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Nigerian Militants Claim another Pipeline Bombing

Nigeria's Movement for the Emancipation of the Niger Delta said on Saturday it had destroyed another oil pipeline in the Niger Delta, the southern oil-rich region. The group has launched a series of attacks on oil facilities and military targets in Rivers state since it declared an oil war last Saturday. Gilbert da Costa has more in this report from Abuja.

Nigerian rebels are stepping up their offensive with the destruction of a major pipeline operated by Shell in their sixth attack in the past week. The main militant group says the raids are designed to halt oil exports. Nigeria is the world's eighth largest exporter.

"MEND will continue to nibble every day at the oil infrastructure in Nigeria until the oil exports remain zero," the group said in an emailed statement to journalists.

Nigeria's state oil company says the country's oil production has fallen by 40 percent due to militant attacks.

According to estimates Nigeria has pumped more than $300 billion worth crude from the southern Delta states, since the 1970s.

But high unemployment in the Delta, environmental degradation due to oil and gas extraction, and the lack of basic resources such as fresh water and electricity have angered some of the region's youth and incited them to take up arms.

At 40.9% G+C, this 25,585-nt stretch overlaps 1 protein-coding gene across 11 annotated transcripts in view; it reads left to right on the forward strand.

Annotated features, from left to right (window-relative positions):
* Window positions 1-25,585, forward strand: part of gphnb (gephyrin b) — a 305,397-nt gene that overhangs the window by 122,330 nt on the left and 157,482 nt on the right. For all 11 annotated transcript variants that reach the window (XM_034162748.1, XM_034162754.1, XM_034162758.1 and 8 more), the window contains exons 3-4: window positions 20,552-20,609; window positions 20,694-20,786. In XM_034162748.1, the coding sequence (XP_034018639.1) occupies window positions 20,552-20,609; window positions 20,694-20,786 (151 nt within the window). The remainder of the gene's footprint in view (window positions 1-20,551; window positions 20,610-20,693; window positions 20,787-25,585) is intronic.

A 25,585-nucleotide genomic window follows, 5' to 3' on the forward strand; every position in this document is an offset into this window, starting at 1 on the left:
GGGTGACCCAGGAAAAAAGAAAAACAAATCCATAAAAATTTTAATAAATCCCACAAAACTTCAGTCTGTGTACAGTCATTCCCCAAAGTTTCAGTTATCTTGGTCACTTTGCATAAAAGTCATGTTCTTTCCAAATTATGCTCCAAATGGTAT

Tony Uranta, a Niger Delta analyst and member of the 40-member technical committee set up by the government to offer a way out of the Delta crisis, says the first step to ending the violence would be for the federal government to demonstrate the will to implement a political solution.

"We are confident that if the government shows the political will to bring a political solution and non-military solution to the crisis in the region, it could be speedily ended," he said. "It is a mistake to approach the Niger Delta problem as a security problem, rather than a development and justice problem."

Uranta further recommends the immediate granting of amnesty to all militants and the release of Henry Okah, a rebel leader who is in jail for treason.

"There must be an across-the-board amnesty for all of them that are armed members of the struggle for Niger Delta cause," he said. "The government releasing Henry Okah, government involving Henry Okah and others in the peace and development process."

Clashes between militants and security forces since last Saturday are the heaviest in two years. Analysts say the government would like to re-establish control over the Niger Delta and secure oil revenues, a critical component of the Nigerian economy.